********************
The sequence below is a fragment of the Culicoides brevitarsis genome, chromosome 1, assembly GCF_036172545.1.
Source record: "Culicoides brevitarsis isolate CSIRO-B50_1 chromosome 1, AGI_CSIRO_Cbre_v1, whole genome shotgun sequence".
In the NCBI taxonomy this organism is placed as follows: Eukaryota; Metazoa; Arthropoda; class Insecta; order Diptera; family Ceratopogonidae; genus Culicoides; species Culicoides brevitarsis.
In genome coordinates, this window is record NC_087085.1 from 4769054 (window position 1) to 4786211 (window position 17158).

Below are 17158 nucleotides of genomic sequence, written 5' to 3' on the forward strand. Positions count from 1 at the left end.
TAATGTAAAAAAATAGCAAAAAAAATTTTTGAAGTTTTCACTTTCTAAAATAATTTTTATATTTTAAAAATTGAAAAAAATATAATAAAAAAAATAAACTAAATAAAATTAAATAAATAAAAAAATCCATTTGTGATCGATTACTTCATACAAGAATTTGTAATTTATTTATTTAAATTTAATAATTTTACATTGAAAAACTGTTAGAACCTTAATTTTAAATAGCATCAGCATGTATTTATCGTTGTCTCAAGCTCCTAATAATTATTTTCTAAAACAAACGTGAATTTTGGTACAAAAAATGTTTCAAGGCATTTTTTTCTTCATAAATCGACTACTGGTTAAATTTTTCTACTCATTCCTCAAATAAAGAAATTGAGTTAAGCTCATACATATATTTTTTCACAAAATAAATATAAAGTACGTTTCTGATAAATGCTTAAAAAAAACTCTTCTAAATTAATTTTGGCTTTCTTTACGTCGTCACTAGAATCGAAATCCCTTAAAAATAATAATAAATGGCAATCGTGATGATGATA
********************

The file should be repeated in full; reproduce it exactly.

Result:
The sequence below is a fragment of the Culicoides brevitarsis genome, chromosome 1, assembly GCF_036172545.1.
Source record: "Culicoides brevitarsis isolate CSIRO-B50_1 chromosome 1, AGI_CSIRO_Cbre_v1, whole genome shotgun sequence".
In the NCBI taxonomy this organism is placed as follows: Eukaryota; Metazoa; Arthropoda; class Insecta; order Diptera; family Ceratopogonidae; genus Culicoides; species Culicoides brevitarsis.
In genome coordinates, this window is record NC_087085.1 from 4769054 (window position 1) to 4786211 (window position 17158).

Below are 17158 nucleotides of genomic sequence, written 5' to 3' on the forward strand. Positions count from 1 at the left end.
TAATGTAAAAAAATAGCAAAAAAAATTTTTGAAGTTTTCACTTTCTAAAATAATTTTTATATTTTAAAAATTGAAAAAAATATAATAAAAAAAATAAACTAAATAAAATTAAATAAATAAAAAAATCCATTTGTGATCGATTACTTCATACAAGAATTTGTAATTTATTTATTTAAATTTAATAATTTTACATTGAAAAACTGTTAGAACCTTAATTTTAAATAGCATCAGCATGTATTTATCGTTGTCTCAAGCTCCTAATAATTATTTTCTAAAACAAACGTGAATTTTGGTACAAAAAATGTTTCAAGGCATTTTTTTCTTCATAAATCGACTACTGGTTAAATTTTTCTACTCATTCCTCAAATAAAGAAATTGAGTTAAGCTCATACATATATTTTTTCACAAAATAAATATAAAGTACGTTTCTGATAAATGCTTAAAAAAAACTCTTCTAAATTAATTTTGGCTTTCTTTACGTCGTCACTAGAATCGAAATCCCTTAAAAATAATAATAAATGGCAATCGTGATGATGATA